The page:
There has been a shift in competitive activity within the market because of a decision by FGIC to move away from insuring health care and utility issues and to focus on a more conservative strategy of insuring general obligation, water and sewer and transportation bonds.

"It became apparent to us we needed to proceed with some caution in approaching certain sectors because premium levels were such there was not enough room for error. . .the risk-reward matrix got a little bit out of whack, if you will," said Mr. Endo.

FGIC's strategy means that "the pricing on GOs is a lot more competitive and on utility and health care a lot more attractive, but overall you've got the same four player slugging it out and trying to figure out how to make money," said Ms. Brinkmann.

The 1995 merger between San Francisco-based Capital Guaranty Corp. with a unit of New York-based Financial Security Assurance Holdings Ltd. (BI, Aug. 28, 1995), created a more effective fourth competitor against the "big three," which are FGIC, MBIA, and New York-based AMBAC Indemnity Corp. However, the combination did not have a significant impact on the market's overall competitiveness, observers say.

"I don't have a sense it was a major impact on the market," said Richard P. Smith, senior vp at Standard & Poor's Insurance Rating Services in New York.

FSA had originally focused on the corporate sector before expanding into the muni bond market in 1990. Its merger with Capital Guaranty, which has always focused on insuring municipal bonds, gave it a stronger presence in that market.

"It's a very important element in our strategic plan to have a significant seat at the table in the municipal market," said Roger K. Taylor, FSA's chief operating officer.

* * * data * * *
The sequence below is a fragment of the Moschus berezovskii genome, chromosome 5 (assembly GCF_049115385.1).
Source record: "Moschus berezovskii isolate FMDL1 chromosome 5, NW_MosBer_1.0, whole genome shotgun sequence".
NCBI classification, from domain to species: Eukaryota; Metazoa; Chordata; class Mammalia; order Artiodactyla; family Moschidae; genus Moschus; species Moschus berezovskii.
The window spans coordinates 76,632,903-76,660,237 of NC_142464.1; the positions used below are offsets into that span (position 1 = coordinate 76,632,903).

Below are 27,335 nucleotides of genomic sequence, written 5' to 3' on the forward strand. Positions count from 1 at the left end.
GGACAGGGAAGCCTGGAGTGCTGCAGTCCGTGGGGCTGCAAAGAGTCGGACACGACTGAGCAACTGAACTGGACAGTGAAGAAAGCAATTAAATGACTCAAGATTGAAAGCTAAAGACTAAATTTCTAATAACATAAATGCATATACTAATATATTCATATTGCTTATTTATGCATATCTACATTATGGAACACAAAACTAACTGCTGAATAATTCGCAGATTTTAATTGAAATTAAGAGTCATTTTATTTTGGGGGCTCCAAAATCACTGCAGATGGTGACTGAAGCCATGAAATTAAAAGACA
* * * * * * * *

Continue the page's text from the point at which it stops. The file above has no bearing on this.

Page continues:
Another company going in a new direction is the Washington-based College Construction Loan Insurance Assn., better known as Connie Lee.

The insurer, which has been owned in part by the federal government and has been restricted to insuring obligations of education and health care-related issues, can now expand its scope and privatize under provisions of legislation that President Clinton signed last September.

This means the company is going to try to find a new niche "and I have to wonder where they're going to find that business," said Richard A. Ciccarone, senior vp at Van Kampen American Capital in Oakbrook Terrace, Ill.

"Connie Lee would have a difficult time competing as a full-service bond insurer going head to head with the other larger primaries," said Fitch's Mr. Tournillon.

A Connie Lee official could not be reached for comment on the insurer's current plans.

The fifth monoline insurer, New York-based Capital Markets Assurance Corp., focuses on non-municipal structured finance and writes only a small proportion of its business in the municipal market.

The market overall remains competitive.

"It did seem like there continued to be pressure on premium rates in the municipal bond area," said Ralph Aurora, senior vp-financial guarantee group at rating agency Duff & Phelps in New York. "It's something that raises concern," he said.

"My sense is that rates are stable, not declining, but not going up at all," said S&P's Mr. Smith. "Some people would argue they're about as low as they should go, that the insurer really can't afford to lower them any longer without jeopardizing their ability to generate capital in the long run."

"The competition is the same as it has been in the past couple of years," said MBIA's Mr. Elliott, adding the insurer has still managed to increase its rates as well as rates of return.

"I don't think you're going to see big changes in premium pricings" in 1997, said Nicholas Ferreri, vp with rating agency Moody's Investors Service Inc. in New York. He added, "If anything, I think the competition in the muni bond market is reflective of why you're seeing bond insurers moving into asset-backed and international" business.

There has been a growing focus in alternative areas as muni bond insurers look for additional growth opportunities to offset the relatively slow growth in the competitive muni bond sector.

Building a diversified book of business lessens financial guarantee insurers' and reinsurers' vulnerability to fluctuations in municipal bond issuance, said Mr. Taylor of FSA, which is active in diversification.

This means insurers will not be put in a position where they "have to go crazy" if there is a major downturn in new municipal bond volume; they can simply change their focus, he said. "The industry is a stronger industry by virtue of this growth and diversification."